English Dictionary

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Definitions of limb

limb1 (lɪm



  1. an arm or leg, or the analogous part on an animal, such as a wing
  2. any of the main branches of a tree
  3. a branching or projecting section or member; extension
  4. a person or thing considered to be a member, part, or agent of a larger group or thing
  5. (mainly British) a mischievous child (esp in limb of Satan or limb of the devil)
  6. See out on a limb



  1. (transitive) a rare word for dismember

Derived Forms

ˈlimbless  adjective

Word Origin

Old English lim; related to Old Norse limr

limb2 (lɪm



  1. the edge of the apparent disc of the sun, a moon, or a planet
  2. a graduated arc attached to instruments, such as the sextant, used for measuring angles
  3. (botany)
    1. the expanded upper part of a bell-shaped corolla
    2. the expanded part of a leaf, petal, or sepal
  4. either of the two halves of a bow
  5. Also called: : fold limb either of the sides of a geological fold

Word Origin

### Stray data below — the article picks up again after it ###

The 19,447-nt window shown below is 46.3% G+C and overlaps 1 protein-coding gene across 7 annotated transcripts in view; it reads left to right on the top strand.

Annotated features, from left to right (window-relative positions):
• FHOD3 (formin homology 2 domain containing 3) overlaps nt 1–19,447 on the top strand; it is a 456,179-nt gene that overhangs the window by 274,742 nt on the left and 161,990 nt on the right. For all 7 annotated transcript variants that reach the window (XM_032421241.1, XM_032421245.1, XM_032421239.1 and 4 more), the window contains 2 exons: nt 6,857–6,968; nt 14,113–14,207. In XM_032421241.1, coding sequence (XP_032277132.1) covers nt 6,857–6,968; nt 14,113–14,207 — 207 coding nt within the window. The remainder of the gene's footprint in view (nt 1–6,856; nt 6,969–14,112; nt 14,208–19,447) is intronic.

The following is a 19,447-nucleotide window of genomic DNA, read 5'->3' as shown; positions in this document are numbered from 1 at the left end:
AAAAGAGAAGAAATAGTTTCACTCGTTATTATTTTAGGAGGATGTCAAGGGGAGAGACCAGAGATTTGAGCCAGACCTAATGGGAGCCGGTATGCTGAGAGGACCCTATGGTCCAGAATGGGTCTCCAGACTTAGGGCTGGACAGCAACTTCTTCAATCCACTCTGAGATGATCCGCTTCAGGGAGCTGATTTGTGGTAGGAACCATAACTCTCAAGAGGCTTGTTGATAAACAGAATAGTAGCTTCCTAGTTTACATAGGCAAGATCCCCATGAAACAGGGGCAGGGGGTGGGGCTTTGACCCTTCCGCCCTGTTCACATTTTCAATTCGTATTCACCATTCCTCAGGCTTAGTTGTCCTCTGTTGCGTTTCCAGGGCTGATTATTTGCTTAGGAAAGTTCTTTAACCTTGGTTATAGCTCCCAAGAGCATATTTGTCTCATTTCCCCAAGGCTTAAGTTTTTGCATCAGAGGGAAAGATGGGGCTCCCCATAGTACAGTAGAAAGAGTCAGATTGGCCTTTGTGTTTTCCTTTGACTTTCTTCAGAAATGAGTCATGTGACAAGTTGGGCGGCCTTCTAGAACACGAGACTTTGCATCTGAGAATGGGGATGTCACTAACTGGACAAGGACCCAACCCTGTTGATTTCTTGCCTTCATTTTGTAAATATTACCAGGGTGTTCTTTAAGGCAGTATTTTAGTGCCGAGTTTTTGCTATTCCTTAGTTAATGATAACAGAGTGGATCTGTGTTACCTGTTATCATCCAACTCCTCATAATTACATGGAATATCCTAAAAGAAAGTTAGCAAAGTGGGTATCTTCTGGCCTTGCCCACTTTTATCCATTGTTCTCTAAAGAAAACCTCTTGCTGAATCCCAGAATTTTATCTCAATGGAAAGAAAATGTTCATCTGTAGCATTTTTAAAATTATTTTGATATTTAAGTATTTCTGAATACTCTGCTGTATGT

C15: from Latin limbus edge

Translations for 'limb'

  • British English: limb Your limbs are your arms and legs. NOUNHe was able to stretch out his cramped limbs and rest for a few hours.
  • Brazilian Portuguese: membro
  • Chinese: 四肢
  • European Spanish: miembro
  • French: membre
  • German: Glied
  • Italian: arto
  • Japanese: 手足
  • Korean: 수족
  • Portuguese: membro
  • Spanish: miembro

Example Sentences Including 'limb'

We have no intention of going into a home, certainly while I have life and limb left to fight the ghosts.
Weldon, Fay Splitting
I just wanted to get my hands on the guy and tear him limb from limb.
MacNeill, Alastair The Devil's Door
I was a broken limb jerked straight, a dammed river released, snarled hair roughly combed.
Robin Hobb THE GOLDEN FOOL: Book Two of the Tawny Man (2002)


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